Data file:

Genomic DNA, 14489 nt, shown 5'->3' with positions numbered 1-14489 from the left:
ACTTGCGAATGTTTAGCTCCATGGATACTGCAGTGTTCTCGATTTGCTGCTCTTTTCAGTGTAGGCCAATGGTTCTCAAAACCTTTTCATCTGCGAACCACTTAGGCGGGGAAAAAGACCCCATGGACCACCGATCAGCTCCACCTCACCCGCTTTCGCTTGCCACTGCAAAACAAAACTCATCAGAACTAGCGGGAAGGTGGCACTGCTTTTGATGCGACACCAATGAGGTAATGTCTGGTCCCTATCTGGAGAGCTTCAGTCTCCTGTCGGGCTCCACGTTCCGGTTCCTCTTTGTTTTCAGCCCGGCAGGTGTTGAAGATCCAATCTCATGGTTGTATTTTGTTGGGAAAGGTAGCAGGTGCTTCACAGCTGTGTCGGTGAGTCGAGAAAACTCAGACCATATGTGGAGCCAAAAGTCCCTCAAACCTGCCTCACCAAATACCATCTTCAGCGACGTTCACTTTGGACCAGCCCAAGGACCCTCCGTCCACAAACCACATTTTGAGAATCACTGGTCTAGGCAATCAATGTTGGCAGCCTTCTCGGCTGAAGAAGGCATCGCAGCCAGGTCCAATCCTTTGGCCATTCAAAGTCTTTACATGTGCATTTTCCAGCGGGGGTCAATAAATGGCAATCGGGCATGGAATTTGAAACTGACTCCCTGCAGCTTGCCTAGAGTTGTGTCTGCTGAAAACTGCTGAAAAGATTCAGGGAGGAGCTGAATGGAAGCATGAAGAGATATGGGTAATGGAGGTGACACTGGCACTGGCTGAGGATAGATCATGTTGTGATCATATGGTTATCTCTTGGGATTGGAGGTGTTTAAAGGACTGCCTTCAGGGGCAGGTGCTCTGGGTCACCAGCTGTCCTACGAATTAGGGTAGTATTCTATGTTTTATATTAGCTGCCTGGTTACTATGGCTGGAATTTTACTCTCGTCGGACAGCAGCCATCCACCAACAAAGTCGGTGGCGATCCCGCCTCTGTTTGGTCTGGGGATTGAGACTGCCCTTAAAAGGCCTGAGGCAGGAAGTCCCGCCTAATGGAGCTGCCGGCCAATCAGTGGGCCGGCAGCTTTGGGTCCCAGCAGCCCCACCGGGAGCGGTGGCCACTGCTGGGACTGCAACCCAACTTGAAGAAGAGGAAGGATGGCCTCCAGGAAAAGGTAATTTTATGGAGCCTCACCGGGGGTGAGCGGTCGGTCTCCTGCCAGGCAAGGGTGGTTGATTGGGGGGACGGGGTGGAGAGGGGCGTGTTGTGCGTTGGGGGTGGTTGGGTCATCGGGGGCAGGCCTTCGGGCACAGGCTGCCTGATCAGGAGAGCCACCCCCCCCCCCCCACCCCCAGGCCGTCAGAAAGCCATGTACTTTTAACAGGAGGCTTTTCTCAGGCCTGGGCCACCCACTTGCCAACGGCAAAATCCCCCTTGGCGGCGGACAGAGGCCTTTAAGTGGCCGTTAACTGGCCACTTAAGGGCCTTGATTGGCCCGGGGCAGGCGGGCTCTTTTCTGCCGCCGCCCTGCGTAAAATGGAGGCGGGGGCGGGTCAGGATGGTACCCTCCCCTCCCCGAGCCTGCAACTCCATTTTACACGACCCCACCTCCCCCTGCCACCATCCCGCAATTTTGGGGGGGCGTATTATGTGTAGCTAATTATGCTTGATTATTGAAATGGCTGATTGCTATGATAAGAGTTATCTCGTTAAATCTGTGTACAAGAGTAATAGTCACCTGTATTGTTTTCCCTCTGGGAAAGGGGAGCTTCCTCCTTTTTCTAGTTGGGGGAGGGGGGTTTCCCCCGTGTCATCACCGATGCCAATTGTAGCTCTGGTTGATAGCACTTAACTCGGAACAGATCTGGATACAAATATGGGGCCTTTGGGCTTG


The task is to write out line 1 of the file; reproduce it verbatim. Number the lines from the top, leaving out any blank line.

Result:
Genomic DNA, 14489 nt, shown 5'->3' with positions numbered 1-14489 from the left: